Cultivating the next generation of arts supporters is a difficult job when competition for young peoples’ time and attention comes from school, part-time jobs, sports, friends — and in South Florida, abundant sunshine and beaches. Which is why the Miami-Dade County Department of Cultural Affairs started Culture Shock Miami, a 10-year-old program dedicated to offering county residents under age 22 affordable access to some of the best that the South Florida cultural community has to offer.
“Arts organizations have been feeling the ill effects of aging audiences for some time,” says Gerry Landreth, projects administrator at the Department of Cultural Affairs. “With shrinking budgets, their primary focus has become maintaining an audience as opposed to cultivating new ones. Culture Shock Miami helps reach a younger market in ways that a typical organization cannot.”
Launched in fall 2004 with a grant from the John S. and James L. Knight Foundation, Culture Shock was modeled after the New York-based High Five program, which offered $5 performance tickets to youth.
With $5 tickets for live performances and two-for-$5 for museums, Culture Shock has eliminated price as a barrier to cultural participation. In the process, it is working to develop in young audiences a passion for the arts, as well an audience who will become repeat ticket buyers.
“One of our primary goals is to reach students during the ages when they are starting to make their own entertainment choices,” Landreth says.
In addition to their comprehensive youth-friendly website and social media presence, another way they have reached the youth market is with the establishment of a Student Advisory Council. Interested students can apply for the council, which consists of five to 10 high school and college students. These students work with the Department of Cultural Affairs to promote the program and tailor the messages to better reach their peers.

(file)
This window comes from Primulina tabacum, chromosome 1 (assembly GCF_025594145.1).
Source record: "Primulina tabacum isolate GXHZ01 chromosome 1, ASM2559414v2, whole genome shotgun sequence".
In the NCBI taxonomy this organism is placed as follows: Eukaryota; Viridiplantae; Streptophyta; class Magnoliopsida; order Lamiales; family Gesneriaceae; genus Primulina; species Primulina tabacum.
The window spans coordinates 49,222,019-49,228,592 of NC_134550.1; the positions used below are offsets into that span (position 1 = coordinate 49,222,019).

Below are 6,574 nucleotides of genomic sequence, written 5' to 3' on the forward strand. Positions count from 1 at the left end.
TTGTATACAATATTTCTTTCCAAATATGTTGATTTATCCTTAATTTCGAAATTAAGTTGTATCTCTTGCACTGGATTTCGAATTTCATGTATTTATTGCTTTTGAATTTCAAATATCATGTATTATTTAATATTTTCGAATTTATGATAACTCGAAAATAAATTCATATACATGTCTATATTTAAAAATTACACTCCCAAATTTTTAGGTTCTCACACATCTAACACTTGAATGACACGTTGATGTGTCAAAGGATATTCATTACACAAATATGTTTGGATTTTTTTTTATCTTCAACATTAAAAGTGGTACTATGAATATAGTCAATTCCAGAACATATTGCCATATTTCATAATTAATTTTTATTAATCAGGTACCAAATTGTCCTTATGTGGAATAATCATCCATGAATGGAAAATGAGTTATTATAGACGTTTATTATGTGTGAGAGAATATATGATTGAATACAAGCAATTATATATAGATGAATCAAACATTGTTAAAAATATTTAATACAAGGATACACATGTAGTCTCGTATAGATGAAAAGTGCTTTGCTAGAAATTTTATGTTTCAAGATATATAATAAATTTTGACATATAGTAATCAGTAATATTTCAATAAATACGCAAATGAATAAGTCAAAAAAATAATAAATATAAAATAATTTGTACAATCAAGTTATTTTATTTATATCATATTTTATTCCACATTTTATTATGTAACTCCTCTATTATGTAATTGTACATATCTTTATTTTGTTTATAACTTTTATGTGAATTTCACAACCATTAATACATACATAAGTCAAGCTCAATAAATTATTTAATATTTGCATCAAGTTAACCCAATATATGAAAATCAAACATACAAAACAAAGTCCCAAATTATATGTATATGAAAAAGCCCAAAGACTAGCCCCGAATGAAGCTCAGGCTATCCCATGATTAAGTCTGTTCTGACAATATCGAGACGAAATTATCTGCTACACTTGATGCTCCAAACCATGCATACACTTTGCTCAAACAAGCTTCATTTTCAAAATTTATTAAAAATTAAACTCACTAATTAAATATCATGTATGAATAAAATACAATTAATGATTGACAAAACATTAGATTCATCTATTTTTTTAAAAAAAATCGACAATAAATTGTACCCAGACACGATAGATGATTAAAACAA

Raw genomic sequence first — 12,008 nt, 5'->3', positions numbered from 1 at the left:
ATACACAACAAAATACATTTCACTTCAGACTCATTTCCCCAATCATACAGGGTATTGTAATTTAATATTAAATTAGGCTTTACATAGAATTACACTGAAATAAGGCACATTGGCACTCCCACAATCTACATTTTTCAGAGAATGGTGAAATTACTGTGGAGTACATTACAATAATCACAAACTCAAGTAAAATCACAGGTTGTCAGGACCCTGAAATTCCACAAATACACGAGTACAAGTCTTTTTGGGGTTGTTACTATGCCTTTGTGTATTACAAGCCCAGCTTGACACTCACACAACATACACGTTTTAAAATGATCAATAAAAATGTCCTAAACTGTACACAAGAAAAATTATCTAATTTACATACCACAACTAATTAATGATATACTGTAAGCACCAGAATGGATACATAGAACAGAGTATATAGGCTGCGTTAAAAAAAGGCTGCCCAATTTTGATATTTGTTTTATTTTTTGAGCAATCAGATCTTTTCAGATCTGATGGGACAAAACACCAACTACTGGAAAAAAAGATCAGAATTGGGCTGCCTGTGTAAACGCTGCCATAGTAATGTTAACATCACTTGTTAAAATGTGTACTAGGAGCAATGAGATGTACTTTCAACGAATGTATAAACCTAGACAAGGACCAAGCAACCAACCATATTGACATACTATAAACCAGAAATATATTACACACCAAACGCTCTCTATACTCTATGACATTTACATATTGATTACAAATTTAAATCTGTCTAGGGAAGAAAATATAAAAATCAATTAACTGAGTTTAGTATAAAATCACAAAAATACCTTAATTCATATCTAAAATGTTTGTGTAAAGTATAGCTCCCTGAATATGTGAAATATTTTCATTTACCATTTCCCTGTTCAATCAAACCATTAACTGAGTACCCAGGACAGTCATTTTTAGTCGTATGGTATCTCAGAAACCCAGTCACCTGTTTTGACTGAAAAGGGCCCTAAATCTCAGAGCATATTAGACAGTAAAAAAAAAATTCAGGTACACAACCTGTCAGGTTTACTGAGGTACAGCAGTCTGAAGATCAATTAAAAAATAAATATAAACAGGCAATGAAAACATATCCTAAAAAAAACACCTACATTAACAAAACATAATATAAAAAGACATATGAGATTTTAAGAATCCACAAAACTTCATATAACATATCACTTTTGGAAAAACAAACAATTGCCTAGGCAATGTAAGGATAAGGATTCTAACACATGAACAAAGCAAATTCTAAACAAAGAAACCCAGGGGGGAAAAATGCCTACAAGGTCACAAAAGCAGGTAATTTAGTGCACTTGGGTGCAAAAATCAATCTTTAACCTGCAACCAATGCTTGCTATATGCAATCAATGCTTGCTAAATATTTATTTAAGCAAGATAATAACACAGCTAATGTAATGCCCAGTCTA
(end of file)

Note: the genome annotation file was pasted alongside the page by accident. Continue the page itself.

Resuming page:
Thanks to the advisory council’s feedback, Culture Shock has added two new video features to its website and social media pages: The You Review and The Inside Story.
“With The You Review students are interviewed at an event to get their feedback and reactions to the show,” Landreth says. “The Inside Story is a behind-the-scenes look at an organization, such as Florida Grand Opera, where students get to learn more about what it takes to put on an opera; or a venue, such as Vizcaya, where students can take a virtual tour of the ground with one of the docents.”
These videos have also proven to be a valuable marketing tool for featured arts organizations, many of which post them on their own websites.
Since its inception, more than 50,000 tickets have been purchased through Culture Shock Miami, allowing young people to attend arts programs at such leading South Florida cultural institutions as GableStage, the Adrienne Arsht Center for the Performing Arts and the Bass Museum of Art on Miami Beach. Arts institutions donate the tickets to Culture Shock, which in turn sells them to students. Income from sales is funneled back into the marketing of Culture Shock programs.
In recent years, that programming has expanded beyond discount tickets to a program that presents its own performances, focused on increasing youth involvement in arts and culture. During the 2013-14 performance season, for instance, Culture Shock partnered with Miami-Dade County Public Schools’ Cultural Passport Program to offer a free performance by acclaimed Philadelphia-based hip-hop choreographer Rennie Harris, and dance workshops with his team for high school students at the Joseph Caleb Auditorium in Liberty City.
They followed that up with three additional presentations: Street Beat The Show; Spirit of Uganda; and Feet Don’t Fail Me Now, with Rhythmic Circus, at locations across Miami-Dade County. In addition to traditional evening performances that were open to the general public, Culture Shock was able to offer field-trip performances, as well as master classes with the musicians and dancers — all free to youth attendees.
Culture Shock Miami kicks off its 10th season on Oct. 1 with the live-action graphic novel Intergalactic Nemesis, at South Miami-Dade Cultural Arts Center. It will offer free field-trip performances, workshops and master classes as well as regular evening performances for the general public — and of course their signature $5 tickets.